The central dramatic question is simple. Will your protagonist succeed by the end of the movie? That’s the question you need to raise in the first act and answer at the climax in the third. All films ask this central question and you, as the screenwriter, must not only answer yes or no, but you must answer it in a way that is believable and satisfying to the audience.  For example, here are the central questions asked in some iconic films of the past: 

  • Jaws – will Chief Brody kill the shark and save the town? 
  • Back to the Future –  will Marty McFly get back to 1985 from 1955? 
  • ET – Will Elliott get ET return home?  

By now, we know the answer to all three questions. Yes. But consider the journey the main characters went on to arrive at that answer. Because it is how you craft the journey through various obstacles and stakes, as well as fulfilling your characters’ arcs, that answers the question in a satisfying manner and makes for a great screenplay.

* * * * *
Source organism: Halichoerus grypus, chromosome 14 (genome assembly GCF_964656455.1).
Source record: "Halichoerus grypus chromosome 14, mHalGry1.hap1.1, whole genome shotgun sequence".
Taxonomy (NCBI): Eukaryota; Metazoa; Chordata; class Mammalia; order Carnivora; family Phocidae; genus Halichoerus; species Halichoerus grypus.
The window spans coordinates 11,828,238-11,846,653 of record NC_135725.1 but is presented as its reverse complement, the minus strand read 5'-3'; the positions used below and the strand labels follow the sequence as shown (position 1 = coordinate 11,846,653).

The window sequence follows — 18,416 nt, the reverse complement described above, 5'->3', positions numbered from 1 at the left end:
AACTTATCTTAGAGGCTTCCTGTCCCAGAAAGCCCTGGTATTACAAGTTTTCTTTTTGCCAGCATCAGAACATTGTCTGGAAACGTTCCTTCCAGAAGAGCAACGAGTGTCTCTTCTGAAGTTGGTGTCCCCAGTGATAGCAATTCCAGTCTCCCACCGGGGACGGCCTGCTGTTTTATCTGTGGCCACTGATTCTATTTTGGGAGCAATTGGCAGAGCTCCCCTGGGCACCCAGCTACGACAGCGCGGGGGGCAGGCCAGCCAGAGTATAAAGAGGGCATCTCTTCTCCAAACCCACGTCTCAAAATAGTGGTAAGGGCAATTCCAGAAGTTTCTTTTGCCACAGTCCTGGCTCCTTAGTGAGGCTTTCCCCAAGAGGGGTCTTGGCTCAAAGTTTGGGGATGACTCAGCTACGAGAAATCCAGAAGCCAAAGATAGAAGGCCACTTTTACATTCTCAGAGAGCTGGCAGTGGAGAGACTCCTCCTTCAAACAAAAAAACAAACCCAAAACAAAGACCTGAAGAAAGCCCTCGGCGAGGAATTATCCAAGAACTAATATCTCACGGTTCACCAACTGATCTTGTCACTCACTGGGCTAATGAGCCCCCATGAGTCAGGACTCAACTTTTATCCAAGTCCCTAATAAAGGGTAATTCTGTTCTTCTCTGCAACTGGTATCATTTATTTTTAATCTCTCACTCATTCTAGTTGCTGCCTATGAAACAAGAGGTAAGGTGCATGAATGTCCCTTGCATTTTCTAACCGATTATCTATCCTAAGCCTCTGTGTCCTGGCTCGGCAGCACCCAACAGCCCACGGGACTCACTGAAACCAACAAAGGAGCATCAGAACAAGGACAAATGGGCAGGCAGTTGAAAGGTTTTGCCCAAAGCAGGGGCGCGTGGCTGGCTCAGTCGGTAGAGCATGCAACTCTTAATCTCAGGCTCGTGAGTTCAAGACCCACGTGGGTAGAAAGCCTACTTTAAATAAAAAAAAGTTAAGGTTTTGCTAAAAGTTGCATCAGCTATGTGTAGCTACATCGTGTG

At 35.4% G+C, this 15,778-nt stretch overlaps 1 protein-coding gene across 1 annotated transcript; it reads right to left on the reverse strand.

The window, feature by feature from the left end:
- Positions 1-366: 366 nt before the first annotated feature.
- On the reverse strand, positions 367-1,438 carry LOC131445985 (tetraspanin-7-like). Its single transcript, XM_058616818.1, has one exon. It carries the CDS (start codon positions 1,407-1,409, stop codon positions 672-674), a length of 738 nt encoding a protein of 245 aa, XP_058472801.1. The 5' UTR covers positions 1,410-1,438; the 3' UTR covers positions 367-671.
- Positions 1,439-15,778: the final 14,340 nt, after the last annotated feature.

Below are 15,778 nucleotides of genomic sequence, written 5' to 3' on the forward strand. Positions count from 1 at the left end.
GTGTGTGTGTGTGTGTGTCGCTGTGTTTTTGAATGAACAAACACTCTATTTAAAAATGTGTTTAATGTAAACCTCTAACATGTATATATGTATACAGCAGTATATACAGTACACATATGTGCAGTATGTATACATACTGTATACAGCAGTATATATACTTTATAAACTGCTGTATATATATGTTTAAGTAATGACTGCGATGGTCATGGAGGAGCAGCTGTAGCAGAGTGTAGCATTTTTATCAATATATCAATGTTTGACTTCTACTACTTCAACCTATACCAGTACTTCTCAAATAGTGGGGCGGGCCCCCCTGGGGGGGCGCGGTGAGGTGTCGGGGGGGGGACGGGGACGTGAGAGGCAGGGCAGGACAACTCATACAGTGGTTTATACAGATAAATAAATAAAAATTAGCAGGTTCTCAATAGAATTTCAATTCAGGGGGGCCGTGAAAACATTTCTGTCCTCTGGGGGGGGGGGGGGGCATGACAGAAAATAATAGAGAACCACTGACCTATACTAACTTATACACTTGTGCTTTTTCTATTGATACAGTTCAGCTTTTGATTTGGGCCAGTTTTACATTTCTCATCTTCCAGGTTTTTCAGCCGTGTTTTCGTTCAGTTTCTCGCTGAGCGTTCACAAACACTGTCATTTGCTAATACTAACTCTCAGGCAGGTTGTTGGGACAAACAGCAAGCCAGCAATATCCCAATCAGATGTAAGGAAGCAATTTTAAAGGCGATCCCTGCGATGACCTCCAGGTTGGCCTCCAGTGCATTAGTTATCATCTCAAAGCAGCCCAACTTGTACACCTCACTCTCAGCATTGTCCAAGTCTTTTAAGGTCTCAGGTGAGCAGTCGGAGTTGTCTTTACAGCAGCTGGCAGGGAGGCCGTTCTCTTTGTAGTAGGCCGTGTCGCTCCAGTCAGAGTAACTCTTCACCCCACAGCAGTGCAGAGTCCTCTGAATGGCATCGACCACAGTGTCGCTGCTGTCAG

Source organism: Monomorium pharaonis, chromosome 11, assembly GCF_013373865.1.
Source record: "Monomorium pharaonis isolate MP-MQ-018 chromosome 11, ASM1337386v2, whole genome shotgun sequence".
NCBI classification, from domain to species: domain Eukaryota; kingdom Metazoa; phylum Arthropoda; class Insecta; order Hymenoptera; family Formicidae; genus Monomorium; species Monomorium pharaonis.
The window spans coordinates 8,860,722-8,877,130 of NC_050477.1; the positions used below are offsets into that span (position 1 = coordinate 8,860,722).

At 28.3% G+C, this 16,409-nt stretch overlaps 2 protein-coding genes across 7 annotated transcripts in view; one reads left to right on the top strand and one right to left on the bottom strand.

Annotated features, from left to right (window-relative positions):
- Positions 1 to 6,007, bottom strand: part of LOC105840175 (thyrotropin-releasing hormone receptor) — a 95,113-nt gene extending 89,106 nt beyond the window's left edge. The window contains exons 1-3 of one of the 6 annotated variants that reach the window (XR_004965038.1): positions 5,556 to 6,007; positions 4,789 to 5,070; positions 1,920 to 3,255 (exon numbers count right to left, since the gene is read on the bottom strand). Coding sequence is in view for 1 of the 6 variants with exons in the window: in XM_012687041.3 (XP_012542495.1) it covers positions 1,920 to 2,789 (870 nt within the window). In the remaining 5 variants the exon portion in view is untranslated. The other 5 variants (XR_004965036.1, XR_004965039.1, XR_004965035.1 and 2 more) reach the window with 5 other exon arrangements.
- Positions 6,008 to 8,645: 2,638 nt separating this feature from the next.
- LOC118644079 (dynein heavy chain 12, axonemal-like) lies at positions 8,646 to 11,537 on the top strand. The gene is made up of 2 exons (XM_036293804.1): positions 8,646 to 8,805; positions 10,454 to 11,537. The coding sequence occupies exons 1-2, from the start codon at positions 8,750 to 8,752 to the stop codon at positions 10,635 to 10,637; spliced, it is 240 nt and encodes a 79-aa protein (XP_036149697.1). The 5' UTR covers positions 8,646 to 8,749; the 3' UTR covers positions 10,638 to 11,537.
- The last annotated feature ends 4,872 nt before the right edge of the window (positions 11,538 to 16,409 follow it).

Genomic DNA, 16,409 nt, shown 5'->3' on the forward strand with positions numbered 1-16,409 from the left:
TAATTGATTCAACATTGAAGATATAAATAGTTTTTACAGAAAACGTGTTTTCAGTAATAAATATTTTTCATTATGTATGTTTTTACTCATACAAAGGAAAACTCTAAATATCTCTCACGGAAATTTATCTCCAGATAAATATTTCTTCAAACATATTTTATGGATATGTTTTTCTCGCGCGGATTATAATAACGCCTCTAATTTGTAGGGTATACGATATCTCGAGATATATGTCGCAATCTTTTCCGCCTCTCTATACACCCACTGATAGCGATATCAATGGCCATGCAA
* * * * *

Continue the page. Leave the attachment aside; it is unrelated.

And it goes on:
The central question must be raised and hammered home from the beginning.  This is what makes us invested in the story through to the climax and resolution. The central dramatic question comes from your central theme, which is the emotional spine of your story and drives your character forward. Films take us on a journey of discovery and intrigue, but never allow us to lose sight of the central question.  

Knowing your central question and it’s answer is crucial for structuring your screenplay.  Knowing your character’s goals and desires will not only help you craft the question, but also will allow you to build the obstacles that keep the answer in doubt.  

When watching your next film, analyse how and when the filmmaker raises the central question early and how it affects the progression of the story through to the climax. Even though you may know the answer, jot down ways in which the screenwriter crafts the important beats of the story, including the stakes and obstacles encountered along the way.